To cook place in a sauce pan, cover with water, add a pinch of salt and gently boil until tender. Cooking times can vary with the maturity of the root, but somewhere between 30 and 60 minutes.
Dark brown rice: Rinse the rice well and place in a rice steamer or sauce pan. Cover with water to about a finger joints length above of surface of the rice. Cook until the water is absorbed. Place a lid on the sauce pan if using and set aside to steam for 15 minutes. Some dark brown rices may require a second cooking. The rice should be cooked through but still have a slight bite for this recipe.
Hijiki: Hijiki is a dark rich tasting seaweed, valued for its essential mineral content, that has been a staple in the Japanese diet for centuries. It is harvested along rocky coastlines, soaked, and sun dried.
Recently, WHO studies have put hijiki’s safety for consumption into question as it contains higher traces of inorganic arsenic than found in other seaweeds and fish. Sadly inorganic arsenic is found in our oceans, rivers, and ground waters world wide due to run off from chemical fertilizers and industrial waste. This is an issue that is as important to address as air pollution and global warming!
That said, seek out out certified organic hijiki available at health food stores or online. Otherwise simply omit for this recipe.
- 2/3 cup dried hijiki
- ¼ cup dashi (or water)
- 1 teaspoon sugar
- 2 tablespoons sake
- 1 tablespoon Tamari soy sauce (or regular soy sauce)
- sea salt
- toasted sesame seeds
Place the dried hijiki in a bowl of water and soak for 20 minutes. Rinse and drain and place in a small sauce pan. Add the dashi (or water), sugar, sake, and soy sauce. Stir and bring to a simmer and cook until the liquid has nearly evaporated. Add additional salt as needed and set aside to cool to room temperature. Garnish with toasted sesame seeds when serving.
Pickled Daikon with Carrots and Red Onions.: Daikon is a large white Japanese radish that is usually shredded for salads and garnishes, pickled, or braised in dashi with miso for a side dish.
- ½ daikon radish, peeled
- 1 large carrot, peeled
- ½ cup thinly sliced red onion
- 1 teaspoon sea salt
- 1 ½ teaspoons sugar
- ¾ cup Japanese rice vinegar
- water to cover
Using a Japanese mandoline (inexpensive and well worth buying if you don’t have one) slice the daikon and carrot into thin threads and place them in a non reactive bowl. Add the sliced onions and toss everything together. Sprinkle with the salt, sugar, and rice vinegar and toss to combine. Compress the mixture and add just enough water to cover. Using your hands swirl the mixture to evenly distribute the vinegar into the water and set aside for at least 1 hour or cover and refrigerate for later use.
When ready to serve drain the portion you will be needing and place on a kitchen towel to remove excess moisture. Fluff the mixture just before using as a garnish or in a salad.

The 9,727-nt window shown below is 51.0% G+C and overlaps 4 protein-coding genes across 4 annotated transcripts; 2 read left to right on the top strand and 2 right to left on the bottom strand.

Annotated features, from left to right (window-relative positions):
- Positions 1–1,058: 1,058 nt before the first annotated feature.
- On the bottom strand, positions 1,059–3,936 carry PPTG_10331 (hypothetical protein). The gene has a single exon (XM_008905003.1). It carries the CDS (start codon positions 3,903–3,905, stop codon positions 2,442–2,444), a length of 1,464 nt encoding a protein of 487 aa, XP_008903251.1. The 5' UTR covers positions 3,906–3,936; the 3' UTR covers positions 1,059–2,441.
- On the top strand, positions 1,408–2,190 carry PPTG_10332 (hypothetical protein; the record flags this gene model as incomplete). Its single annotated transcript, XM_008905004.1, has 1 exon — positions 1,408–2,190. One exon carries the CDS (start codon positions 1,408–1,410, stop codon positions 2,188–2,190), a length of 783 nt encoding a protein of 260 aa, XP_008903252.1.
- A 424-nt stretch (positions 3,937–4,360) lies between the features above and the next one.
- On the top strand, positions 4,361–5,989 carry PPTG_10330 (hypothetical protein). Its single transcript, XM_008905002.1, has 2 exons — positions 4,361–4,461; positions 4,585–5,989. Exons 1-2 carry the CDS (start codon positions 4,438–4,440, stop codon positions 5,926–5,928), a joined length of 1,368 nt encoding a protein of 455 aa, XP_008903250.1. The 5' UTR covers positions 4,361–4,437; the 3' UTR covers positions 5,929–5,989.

Wasabi Ginger Mayonnaise: Contrary to what you might think the Japanese have wholeheartedly embraced mayonnaise. Kewpie mayonnaise, made with rice vinegar, has been Japan’s favorite mayonnaise since 1925. Available worldwide.
- 1 cup Kewpie mayonnaise (or other)
- 2 tablespoons pickled ginger, finely chopped
- 1 teaspoon prepared wasabi paste (or more to taste)
Whisk the ingredients together in a small bowl and refrigerate.
Now that fall has arrived and temperatures have waned soups are very much on my mind. One of the most satisfying soups I can think of is Japanese miso soup. It is simple to prepare and the warming pleasures of miso soup for breakfast, lunch, or dinner are well worth so little effort.
As I started thinking about this post a favorite Japanese film came immediately to mind; Tampopo. It is a sweet and very very funny comedy about Tampopo’s quest to make the best noodle soups for her noodle shop in her village. It says everything about achieving perfection in all things Japanese, including in the kitchen, and well worth a watch for some very lively and entertaining inspiration.
Ichiban Dashi, a clear light amber colored broth, is the foundation for many Japanese dishes like soups (including miso soups), simmered dishes, sauces, marinades, and salad dressings. Its essence is in its simplicity, using only three ingredients. Water, kombu seaweed (kelp), and Katsuo bushi (shaved dried bonita flakes). The resulting clear light broth has a subdued mellow smoky flavor with an underlying sweetness and a hint of the salty sea that belies its rich nutritional content.
Kombu is cultivated in the icy mineral rich waters of Hokkaido, Japan’s northern most prefecture. After harvesting the kombu is air and sun dried into a hard leathery textured bark like strips. Kombu contains numerous nutrients including natural glutamic acid which contributes an umami (pleasant savory) taste to the dashi broth. More about umami taste in my next post.
Katsuo/bonito is a type of Japanese tuna. The fish is boiled, the bones removed, and the flesh smeared with a fermented fish paste. The fish is then set aside to marinate and then sun dried. Once completely dry the fish is smoked until it is very dry and hard. The bonita is then thinly shaved into flakes called katsuo bushi that look very much like planed wood shavings.